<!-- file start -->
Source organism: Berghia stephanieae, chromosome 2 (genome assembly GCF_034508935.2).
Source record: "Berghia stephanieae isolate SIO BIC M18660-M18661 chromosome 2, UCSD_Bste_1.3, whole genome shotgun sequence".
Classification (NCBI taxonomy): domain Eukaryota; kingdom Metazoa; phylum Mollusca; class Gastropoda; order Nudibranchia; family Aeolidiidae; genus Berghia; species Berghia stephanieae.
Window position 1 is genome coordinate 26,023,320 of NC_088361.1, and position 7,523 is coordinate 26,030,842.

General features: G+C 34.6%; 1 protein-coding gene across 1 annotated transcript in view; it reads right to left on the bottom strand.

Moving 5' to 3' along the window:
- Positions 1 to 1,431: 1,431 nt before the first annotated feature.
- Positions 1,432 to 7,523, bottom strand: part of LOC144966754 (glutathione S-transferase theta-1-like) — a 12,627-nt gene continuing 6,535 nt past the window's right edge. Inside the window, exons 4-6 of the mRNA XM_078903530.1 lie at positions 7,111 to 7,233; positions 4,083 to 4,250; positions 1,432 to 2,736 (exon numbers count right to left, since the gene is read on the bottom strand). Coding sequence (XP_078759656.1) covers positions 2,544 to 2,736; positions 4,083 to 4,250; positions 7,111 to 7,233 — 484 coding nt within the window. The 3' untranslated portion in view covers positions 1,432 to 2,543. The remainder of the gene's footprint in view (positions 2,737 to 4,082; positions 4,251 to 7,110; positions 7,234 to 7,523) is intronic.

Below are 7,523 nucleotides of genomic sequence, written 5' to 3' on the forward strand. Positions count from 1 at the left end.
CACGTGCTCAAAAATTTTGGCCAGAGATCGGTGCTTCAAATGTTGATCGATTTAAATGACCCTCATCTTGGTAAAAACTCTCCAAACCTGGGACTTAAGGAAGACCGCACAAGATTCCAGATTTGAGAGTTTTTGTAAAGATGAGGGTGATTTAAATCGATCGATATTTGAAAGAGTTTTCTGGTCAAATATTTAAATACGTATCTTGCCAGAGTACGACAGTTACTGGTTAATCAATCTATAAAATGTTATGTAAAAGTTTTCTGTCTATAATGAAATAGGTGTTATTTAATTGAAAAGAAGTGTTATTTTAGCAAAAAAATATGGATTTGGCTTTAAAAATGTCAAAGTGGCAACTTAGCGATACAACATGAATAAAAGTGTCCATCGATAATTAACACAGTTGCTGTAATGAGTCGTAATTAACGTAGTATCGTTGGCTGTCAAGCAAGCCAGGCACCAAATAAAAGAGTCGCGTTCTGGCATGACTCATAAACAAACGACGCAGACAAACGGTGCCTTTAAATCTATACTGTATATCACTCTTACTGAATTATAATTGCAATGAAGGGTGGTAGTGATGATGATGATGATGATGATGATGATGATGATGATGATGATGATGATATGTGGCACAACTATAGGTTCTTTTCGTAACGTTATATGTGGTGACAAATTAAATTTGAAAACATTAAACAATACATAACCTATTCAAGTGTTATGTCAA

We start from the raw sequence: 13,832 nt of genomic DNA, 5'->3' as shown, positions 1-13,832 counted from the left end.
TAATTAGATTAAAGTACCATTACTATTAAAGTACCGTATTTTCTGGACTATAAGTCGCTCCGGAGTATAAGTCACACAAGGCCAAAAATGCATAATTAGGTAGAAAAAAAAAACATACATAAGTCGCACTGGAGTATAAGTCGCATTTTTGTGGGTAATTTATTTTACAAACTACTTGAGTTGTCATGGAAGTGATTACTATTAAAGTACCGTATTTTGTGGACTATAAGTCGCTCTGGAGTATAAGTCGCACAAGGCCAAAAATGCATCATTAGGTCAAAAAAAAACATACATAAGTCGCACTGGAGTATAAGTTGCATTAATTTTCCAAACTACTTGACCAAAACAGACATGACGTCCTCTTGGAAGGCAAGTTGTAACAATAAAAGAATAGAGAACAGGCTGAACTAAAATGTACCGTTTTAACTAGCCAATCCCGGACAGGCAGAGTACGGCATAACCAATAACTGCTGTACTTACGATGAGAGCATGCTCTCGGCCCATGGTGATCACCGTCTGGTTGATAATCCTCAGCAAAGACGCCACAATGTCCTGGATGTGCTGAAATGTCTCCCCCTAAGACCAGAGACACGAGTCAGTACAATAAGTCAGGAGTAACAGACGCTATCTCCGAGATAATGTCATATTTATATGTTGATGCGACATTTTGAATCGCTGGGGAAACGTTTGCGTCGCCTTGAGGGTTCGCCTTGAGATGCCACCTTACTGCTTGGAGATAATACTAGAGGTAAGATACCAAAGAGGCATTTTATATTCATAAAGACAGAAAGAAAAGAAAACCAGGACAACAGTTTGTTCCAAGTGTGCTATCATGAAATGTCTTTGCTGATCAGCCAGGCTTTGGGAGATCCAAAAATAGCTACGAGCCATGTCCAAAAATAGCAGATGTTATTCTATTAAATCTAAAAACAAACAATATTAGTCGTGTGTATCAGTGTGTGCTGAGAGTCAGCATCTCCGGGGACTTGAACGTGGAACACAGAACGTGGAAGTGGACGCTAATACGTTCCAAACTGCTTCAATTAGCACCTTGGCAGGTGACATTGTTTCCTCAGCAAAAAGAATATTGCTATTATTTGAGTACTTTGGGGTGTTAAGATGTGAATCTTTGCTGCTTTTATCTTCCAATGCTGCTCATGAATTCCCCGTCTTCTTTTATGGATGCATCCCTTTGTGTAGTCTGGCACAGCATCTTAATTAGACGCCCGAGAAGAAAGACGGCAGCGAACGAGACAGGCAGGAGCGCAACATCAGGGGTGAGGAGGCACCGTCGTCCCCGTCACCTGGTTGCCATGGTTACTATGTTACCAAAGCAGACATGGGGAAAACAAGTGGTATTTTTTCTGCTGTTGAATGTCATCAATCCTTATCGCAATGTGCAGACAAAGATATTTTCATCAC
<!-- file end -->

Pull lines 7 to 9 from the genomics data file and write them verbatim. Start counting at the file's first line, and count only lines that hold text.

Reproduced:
- Positions 1 to 1,431: 1,431 nt before the first annotated feature.
- Positions 1,432 to 7,523, bottom strand: part of LOC144966754 (glutathione S-transferase theta-1-like) — a 12,627-nt gene continuing 6,535 nt past the window's right edge. Inside the window, exons 4-6 of the mRNA XM_078903530.1 lie at positions 7,111 to 7,233; positions 4,083 to 4,250; positions 1,432 to 2,736 (exon numbers count right to left, since the gene is read on the bottom strand). Coding sequence (XP_078759656.1) covers positions 2,544 to 2,736; positions 4,083 to 4,250; positions 7,111 to 7,233 — 484 coding nt within the window. The 3' untranslated portion in view covers positions 1,432 to 2,543. The remainder of the gene's footprint in view (positions 2,737 to 4,082; positions 4,251 to 7,110; positions 7,234 to 7,523) is intronic.

Below are 7,523 nucleotides of genomic sequence, written 5' to 3' on the forward strand. Positions count from 1 at the left end.